Table 1 Key parameters of the daily COVID-19 death toll and social distancing.

Furthermore, neither the time of the peak \(t_c\) nor the parameters characterising the time and strength of social distancing \(t_{\text{eff}}, t_{\text{NL}}\), \(\mu \) correlates—as a single parameter—well with the total number of deaths (Fig. 4). For example, Belgium registers a very high per capita death toll despite an early official lock-down, 5 days before the reference time \(t=0\), and even earlier change is observed in mobility data (\(t_{\text{eff}} = -10\) days). On the other hand, a moderate social distancing in Germany, indicated by the mobility ratio \(\mu = 0.4\), led to the lowest death toll within this group of countries. Thus, we decided to investigate more carefully how social distancing affects the three epidemic parameters \(R_{0_1}\), \(R_{0_2}\) and \({\tilde{D}}_c\)—with the hypothesis that the non-linear, multi-factor relationship (2) effectively masks correlations between the death toll and any single control parameter.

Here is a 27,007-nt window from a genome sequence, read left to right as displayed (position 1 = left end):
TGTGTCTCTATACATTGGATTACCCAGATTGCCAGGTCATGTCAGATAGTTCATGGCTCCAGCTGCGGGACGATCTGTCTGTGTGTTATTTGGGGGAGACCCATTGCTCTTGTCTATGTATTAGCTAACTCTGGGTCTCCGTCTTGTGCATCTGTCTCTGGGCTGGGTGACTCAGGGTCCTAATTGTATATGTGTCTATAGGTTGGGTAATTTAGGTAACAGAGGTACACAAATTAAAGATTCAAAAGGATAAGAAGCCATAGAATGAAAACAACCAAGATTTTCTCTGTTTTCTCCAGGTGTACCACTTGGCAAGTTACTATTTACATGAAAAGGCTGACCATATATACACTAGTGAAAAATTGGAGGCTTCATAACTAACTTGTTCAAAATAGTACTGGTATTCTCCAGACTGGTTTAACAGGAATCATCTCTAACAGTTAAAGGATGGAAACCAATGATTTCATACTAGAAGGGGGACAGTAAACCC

Figure 4
figure 4

Actual total number of deaths per million (1M) population versus mean \(t_{\text{c}}\), the peak time of daily deaths (a), \(t_{\text{NL}}\) national lock-down date (b), \(t_{\text{eff}}\) effective lock-down date (c), and \(1 - \mu \), the relative mobility drop (d). Pearson correlation coefficients are (a) \(r^2 = 0.01\) (\(p = 0.77\)), (b) \(r^2 = 0.06\) (\(p = 0.52\)), (c) \(r^2 = 0.002\) (\(p = 0.92\)), and (d) \(r^2 = 0.04\) \((p = 0.62)\) indicating that there is no statistically significant correlation among these epidemic characteristics.